I(disp - 2 * mpg)  1    19.23  25.23 6.0000e+00   0.01767 *  
I(hp + 7 * mpg)    1    28.61  34.61 1.6000e+01  7.11e-05 ***"
confint(Model5, test = "Rao")
"                         2.5 %       97.5 %
(Intercept)       -83.44852761  0.199569732
mpg                -4.33719984 -1.628957742
I(disp - 2 * mpg)  -0.14645346 -0.004624354
I(hp + 7 * mpg)     0.02532632  0.300456929"

If the hypothesis involves coefficients of categorical variables, specifying the levels within the model formula might be necessary. For example, to test $H_0: \beta_1 + \beta_3 = 0$ in a model $\text{logit}(p) = \beta_0 + \beta_1 x_1 + \beta_2 x_2 + \beta_3 x_1 x_2$ where $x_2$ is binary, rearrange the original model into $\text{logit}(p) = \gamma_0 + \gamma_1 z_1 + \gamma_2 z_2 + \gamma_3 z_3$, where $z_1 = x_1$, $z_2 = x_2$, and $z_3 = x_1 x_2 - x_1$, so that $\gamma_0 = \beta_0, \gamma_1 = \beta_1 + \beta_3, \gamma_2 = \beta_2, \gamma_3 = \beta_3$ by design. Thus, the original linear combination amounts to testing $H_0: \gamma_1 = 0$.

# Test beta1 + beta3 = 0 with interaction
summary(Model6 <- glm(
  am ~ mpg * factor(vs), 
  family = binomial(), data = mtcars))
"                Estimate Std. Error z value Pr(>|z|)  
(Intercept)     -9.42876    4.43018  -2.128   0.0333 *
mpg              0.50789    0.25140   2.020   0.0434 *
factor(vs)1     -4.24443    8.77150  -0.484   0.6285  
mpg:factor(vs)1  0.07015    0.41543   0.169   0.8659  
    Null deviance: 43.230  on 31  degrees of freedom
Residual deviance: 24.914  on 28  degrees of freedom
AIC: 32.914"
hypotheses(Model6, hypothesis = "b2 + b4 = 0") # Wald test
"        Term Estimate Std. Error    z Pr(>|z|)   S   2.5 % 97.5 %
 b2 + b4 = 0    0.578      0.331 1.75   0.0805 3.6 -0.0702   1.23"
summary(Model7 <- glm(
  am ~ mpg + factor(vs) + I(mpg * (vs == 1) - mpg), 
  family = binomial(), data = mtcars))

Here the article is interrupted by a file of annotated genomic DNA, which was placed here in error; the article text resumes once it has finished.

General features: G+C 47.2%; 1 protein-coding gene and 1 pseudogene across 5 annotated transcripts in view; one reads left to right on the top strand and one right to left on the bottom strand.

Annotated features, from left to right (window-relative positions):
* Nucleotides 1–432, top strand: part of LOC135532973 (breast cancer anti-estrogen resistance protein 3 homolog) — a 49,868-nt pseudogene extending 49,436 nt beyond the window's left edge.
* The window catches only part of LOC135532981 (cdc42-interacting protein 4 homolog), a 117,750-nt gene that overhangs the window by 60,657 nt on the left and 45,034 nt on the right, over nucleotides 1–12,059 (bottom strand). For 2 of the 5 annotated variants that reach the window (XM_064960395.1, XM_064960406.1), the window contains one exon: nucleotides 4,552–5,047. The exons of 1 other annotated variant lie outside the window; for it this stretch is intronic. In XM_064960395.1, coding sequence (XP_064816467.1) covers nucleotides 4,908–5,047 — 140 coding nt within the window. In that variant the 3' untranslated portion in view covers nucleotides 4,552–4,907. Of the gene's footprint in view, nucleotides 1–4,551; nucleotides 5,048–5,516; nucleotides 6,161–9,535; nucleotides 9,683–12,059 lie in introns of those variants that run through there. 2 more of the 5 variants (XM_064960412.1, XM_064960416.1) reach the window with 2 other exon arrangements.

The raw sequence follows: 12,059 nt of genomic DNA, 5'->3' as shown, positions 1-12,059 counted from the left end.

"                         Estimate Std. Error z value Pr(>|z|)  
(Intercept)              -9.42876    4.43018  -2.128   0.0333 *
mpg                       0.57804    0.33072   1.748   0.0805 .
factor(vs)1              -4.24443    8.77150  -0.484   0.6285  
I(mpg * (vs == 1) - mpg)  0.07015    0.41543   0.169   0.8659  
    Null deviance: 43.230  on 31  degrees of freedom
Residual deviance: 24.914  on 28  degrees of freedom
AIC: 32.914"
drop1(Model7, test = "LRT") # LRT
"                         Df Deviance    AIC    LRT Pr(>Chi)   
<none>                        24.914 32.914                   
mpg                       1   34.872 40.872 9.9576 0.001602 **
factor(vs)                1   25.179 31.179 0.2651 0.606618   
I(mpg * (vs == 1) - mpg)  1   24.944 30.944 0.0295 0.863677 "
confint(Model7, test = "LRT") # LRT CI of the linear combination
"                               2.5 %    97.5 %
(Intercept)              -20.4926175 -2.562472
mpg                        0.1558230  1.637180
factor(vs)1              -29.2315384 11.039945
I(mpg * (vs == 1) - mpg)  -0.7074663  1.198649"
drop1(Model7, test = "Rao") # score test
"                         Df Deviance    AIC Rao score Pr(>Chi)   
<none>                        24.914 32.914                      
mpg                       1   34.872 40.872    7.5812 0.005898 **
factor(vs)                1   25.179 31.179    0.2466 0.619508   
I(mpg * (vs == 1) - mpg)  1   24.944 30.944    0.0287 0.865504"
confint(Model7, test = "Rao") # score test CI
"                                2.5 %     97.5 %
(Intercept)              -17.82195389 -1.7156080
mpg                        0.09745762  1.2163391
factor(vs)1              -20.08550283  9.6172422
I(mpg * (vs == 1) - mpg)  -0.61012491  0.8047485"

I do not know if it is theoretically possible or practically feasible to test nonlinear combinations of coefficients using the likelihood-ratio test and score test.

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    $\begingroup$ With Bayesian models this is all extremely easy. Given convergence of the posterior samples and taking several thousands of them (samples from the multivariate distribution of all model parameters) one merely computes the proportion of posterior draws such that the complex nonlinear contrast exceeds a specified value such as zero. This is not point hypothesis testing but is far more meaningful. $\endgroup$ Commented Jun 5 at 11:56
  • $\begingroup$ @FrankHarrell thanks for pointing out. Any suggestions on a good textbook with both theory and applications of Bayesian models? $\endgroup$
    – DrJerryTAO
    Commented Jun 6 at 2:55
  • $\begingroup$ Https://hbiostat.org/bayes , Richard McElreath’s Statistical Rethinking, and much more. But start with my list of resources in the hbiostat link. $\endgroup$ Commented Jun 6 at 12:46